This tutorial describes how to calculate a perfect sine movement as demonstrated in this Flipnote.


This tutorial will show you how to animate an object in a sine wave-like fashion. The oscillation of a sine wave can be illustrated by having an object move up and down in a continuous fashion, in addition to a continuous moving background to simulate the movement of the object along a wavelength. In addition, the tutorial emphasizes the conformation to continuity, in order to animate in a truly smooth fashion as characteristic of a sine wave. This is accomplished by making very small incremental movements in your animation, and this tutorial will utilize some mathematical formulas to help you create a smooth animation.

Create the Position Table

First we create a table with all the absolute pixel positions for the object. You need this input parameters for the following formulas. Best is you take a sheet of paper and write everything down.

Parameter Description
P The number of pages for a full cycle. It works best if you use values which are a power of 2 (8, 16, 32, 64, ...). This will create a Flipnote with a good final size for some background music loop. See Flipnote Speed for more details.
H The size of the moving object. This can be the height or width, depending of the movement direction.
S The size of the screen for your animation direction. This is 192 pixels for the high (vertical) or 256 for the width (horizontal).
G The gap in pixels at the border of the screen. If you like that the object touches exactly the border of the screen, use here a value of 0. But I recommend a value of 2, because touching the screen will have some negative visual impact, and maybe you wanna create some border around your object later.

Now you have to prepare some values first:

$ \text{C} = \frac{\left( \text{S} - \text{H} \right)}{2} $

$ \text{M} = \text{C} - \left( \text{G} \cdot 2 \right) $

The parameter C is the center of your animation. If the top or left side of your object is at this position, it should be in the middle of the screen.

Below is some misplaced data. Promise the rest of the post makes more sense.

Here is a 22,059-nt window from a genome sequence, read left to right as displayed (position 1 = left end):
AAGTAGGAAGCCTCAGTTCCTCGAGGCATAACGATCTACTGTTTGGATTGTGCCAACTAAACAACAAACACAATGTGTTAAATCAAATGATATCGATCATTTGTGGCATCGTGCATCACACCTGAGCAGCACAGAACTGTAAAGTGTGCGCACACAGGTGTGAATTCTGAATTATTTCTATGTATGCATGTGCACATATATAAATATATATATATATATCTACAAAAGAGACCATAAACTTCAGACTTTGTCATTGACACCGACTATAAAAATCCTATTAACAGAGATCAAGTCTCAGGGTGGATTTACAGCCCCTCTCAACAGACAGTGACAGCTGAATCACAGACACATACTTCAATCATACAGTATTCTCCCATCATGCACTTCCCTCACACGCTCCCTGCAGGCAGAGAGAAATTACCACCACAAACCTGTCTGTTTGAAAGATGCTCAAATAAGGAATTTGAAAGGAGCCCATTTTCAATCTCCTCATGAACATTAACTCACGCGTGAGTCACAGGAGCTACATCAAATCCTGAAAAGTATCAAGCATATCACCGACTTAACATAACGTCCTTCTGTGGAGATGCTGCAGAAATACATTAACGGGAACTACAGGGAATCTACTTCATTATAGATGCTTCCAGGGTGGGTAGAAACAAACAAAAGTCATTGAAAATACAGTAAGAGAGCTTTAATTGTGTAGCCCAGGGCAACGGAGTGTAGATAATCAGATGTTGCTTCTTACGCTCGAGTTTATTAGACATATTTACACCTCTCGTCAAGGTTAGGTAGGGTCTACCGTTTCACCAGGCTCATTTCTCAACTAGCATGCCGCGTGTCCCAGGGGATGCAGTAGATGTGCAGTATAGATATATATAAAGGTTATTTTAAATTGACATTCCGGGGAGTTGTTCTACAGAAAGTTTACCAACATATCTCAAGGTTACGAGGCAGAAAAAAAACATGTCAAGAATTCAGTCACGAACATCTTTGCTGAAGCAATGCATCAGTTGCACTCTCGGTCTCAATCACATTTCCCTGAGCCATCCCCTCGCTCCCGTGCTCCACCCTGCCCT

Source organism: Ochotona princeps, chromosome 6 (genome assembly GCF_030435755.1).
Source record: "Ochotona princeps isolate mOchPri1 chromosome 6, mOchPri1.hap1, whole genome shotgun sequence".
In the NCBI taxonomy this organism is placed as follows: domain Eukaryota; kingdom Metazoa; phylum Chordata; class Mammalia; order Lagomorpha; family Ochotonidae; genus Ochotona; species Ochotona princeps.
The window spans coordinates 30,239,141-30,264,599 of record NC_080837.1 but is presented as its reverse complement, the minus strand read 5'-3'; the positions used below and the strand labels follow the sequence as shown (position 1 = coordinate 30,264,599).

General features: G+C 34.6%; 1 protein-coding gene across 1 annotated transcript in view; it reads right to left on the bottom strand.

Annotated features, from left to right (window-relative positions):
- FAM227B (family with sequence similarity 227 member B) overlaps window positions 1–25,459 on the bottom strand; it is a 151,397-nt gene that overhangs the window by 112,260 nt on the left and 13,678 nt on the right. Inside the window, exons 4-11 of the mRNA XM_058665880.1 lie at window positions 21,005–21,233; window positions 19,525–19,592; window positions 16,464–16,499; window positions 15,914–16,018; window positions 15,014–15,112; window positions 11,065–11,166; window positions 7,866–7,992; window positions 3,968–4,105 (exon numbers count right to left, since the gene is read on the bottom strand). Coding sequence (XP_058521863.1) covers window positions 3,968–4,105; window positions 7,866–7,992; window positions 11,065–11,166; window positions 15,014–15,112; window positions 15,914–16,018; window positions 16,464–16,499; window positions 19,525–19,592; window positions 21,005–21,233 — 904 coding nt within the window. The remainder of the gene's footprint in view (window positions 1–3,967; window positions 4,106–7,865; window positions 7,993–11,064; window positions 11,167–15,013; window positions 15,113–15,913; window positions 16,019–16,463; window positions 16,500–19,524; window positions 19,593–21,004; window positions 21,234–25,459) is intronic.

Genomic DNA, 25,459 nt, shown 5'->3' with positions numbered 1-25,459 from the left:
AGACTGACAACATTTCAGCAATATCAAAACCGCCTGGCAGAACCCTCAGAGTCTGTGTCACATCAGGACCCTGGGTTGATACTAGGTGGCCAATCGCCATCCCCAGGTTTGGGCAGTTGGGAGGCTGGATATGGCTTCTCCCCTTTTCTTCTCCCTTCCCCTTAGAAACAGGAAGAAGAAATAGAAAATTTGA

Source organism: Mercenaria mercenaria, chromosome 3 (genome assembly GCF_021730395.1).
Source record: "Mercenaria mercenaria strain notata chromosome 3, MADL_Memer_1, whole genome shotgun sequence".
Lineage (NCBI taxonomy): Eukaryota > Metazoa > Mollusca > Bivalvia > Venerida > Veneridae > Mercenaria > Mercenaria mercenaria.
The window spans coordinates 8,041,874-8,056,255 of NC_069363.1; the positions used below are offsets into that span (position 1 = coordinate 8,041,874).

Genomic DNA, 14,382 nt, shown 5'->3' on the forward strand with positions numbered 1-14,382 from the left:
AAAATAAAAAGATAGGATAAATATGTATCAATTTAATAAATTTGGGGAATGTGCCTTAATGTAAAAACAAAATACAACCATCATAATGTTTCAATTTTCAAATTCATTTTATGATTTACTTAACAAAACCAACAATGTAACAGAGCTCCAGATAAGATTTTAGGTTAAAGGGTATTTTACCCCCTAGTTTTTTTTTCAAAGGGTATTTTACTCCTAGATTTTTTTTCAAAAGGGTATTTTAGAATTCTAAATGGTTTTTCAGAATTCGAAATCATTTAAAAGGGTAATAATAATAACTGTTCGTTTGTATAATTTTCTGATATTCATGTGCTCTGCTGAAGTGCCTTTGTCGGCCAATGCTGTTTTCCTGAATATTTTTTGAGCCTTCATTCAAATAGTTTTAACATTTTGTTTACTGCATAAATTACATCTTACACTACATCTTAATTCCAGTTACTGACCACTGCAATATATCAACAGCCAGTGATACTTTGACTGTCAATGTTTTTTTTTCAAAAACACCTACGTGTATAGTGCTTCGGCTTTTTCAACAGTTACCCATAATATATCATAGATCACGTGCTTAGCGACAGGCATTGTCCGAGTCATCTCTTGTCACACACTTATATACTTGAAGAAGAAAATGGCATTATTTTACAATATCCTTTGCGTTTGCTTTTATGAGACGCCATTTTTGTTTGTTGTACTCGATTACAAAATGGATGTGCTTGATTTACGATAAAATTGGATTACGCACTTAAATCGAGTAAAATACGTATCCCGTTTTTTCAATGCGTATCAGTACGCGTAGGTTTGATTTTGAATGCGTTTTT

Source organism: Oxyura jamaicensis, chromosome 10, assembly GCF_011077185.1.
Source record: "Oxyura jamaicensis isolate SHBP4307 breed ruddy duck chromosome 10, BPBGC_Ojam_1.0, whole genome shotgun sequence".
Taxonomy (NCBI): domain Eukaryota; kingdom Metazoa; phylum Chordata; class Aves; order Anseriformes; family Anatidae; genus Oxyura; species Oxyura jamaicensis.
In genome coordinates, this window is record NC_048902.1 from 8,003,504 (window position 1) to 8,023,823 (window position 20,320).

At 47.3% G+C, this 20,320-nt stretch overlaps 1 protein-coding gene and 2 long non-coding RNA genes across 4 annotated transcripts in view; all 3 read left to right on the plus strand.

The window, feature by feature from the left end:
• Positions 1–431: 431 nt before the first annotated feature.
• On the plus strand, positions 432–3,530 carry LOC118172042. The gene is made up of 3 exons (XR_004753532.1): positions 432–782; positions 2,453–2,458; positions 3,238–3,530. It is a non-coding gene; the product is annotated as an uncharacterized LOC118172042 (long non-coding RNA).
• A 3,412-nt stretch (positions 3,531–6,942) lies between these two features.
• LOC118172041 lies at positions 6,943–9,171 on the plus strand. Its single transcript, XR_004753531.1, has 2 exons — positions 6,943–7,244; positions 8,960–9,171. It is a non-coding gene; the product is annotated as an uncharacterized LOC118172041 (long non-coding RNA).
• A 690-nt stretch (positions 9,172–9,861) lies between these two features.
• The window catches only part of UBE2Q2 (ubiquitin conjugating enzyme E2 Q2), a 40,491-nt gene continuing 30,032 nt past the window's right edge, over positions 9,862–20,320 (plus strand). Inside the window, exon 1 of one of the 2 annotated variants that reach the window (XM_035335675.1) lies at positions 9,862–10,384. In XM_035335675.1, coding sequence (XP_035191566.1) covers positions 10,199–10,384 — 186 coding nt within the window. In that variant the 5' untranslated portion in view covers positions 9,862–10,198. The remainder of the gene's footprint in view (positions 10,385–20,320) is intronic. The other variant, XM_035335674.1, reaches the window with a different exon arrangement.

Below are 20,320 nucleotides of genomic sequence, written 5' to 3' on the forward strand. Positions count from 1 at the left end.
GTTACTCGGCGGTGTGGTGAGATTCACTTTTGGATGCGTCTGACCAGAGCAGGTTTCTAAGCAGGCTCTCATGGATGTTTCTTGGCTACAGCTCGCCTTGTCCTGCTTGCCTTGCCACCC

The parameter M is the size of the movement on the screen, without the gaps.

Take a paper and draw a table with the number of pages you like to create for the animation (your parameter P). Make three columns and number the first column, starting from 0. This table should look like this:

Index Result Movement

We call this number in the first column index (I).

Now you have to calculate the result (X) for each row in the table. Use a calculator for this. Make sure it has the sinus function (called "sin"). Check if the sinus function uses degrees as input. You can do this by calculating the sinus for the value 90. You should get 1, then everything is fine.

$ \text{X} = \text{C} + \sin\left( -180 + \frac{ 360 \cdot \text{I} }{ \text{P} } \right) \cdot \text{M} + 0.5 $

Important: Ignore all digits after the decimal point, just write down the number before the decimal point.

Fill the Movement Column

Now write the resulting movement into the third column. You calculate it just by subtracting the previous value from the current one. Example:

Index Result Movement
0 6
1 3 -3
2 6 3
3 12 6

You see this is quite simple. Use a calculator if you are unsure about the minus prefix in the calculations.

Animate the Object

After you have everything prepared for your animation, the really work intense part is following.

  1. Create an empty page at the end of your Flipnote with just the object on it which you like to animate. Make sure at the top or left side is some good mark which which you easily can see the correct position on the screen.
  2. Move the object at the top or left border (depending on the animation direction) that it exactly touches the border without any gap. Move always the whole screen to position your object. This is much faster than select and copy it with the selection tools.
  3. Move the object to the absolute position you calculated for index 0. You press and hold [L] and use the D-Pad to move your object pixel by pixel to the destination position. Just count every pixel movement until you reach the calculated value.
  4. Enable the copy page mode.
  5. Create the next page, and move your object by the calculated movement value. A negative number means left or up, a positive number means right or down (depending on your animation direction). Repeat this for all index positions.
  6. Done! That's it; you created a perfect sinus movement animation.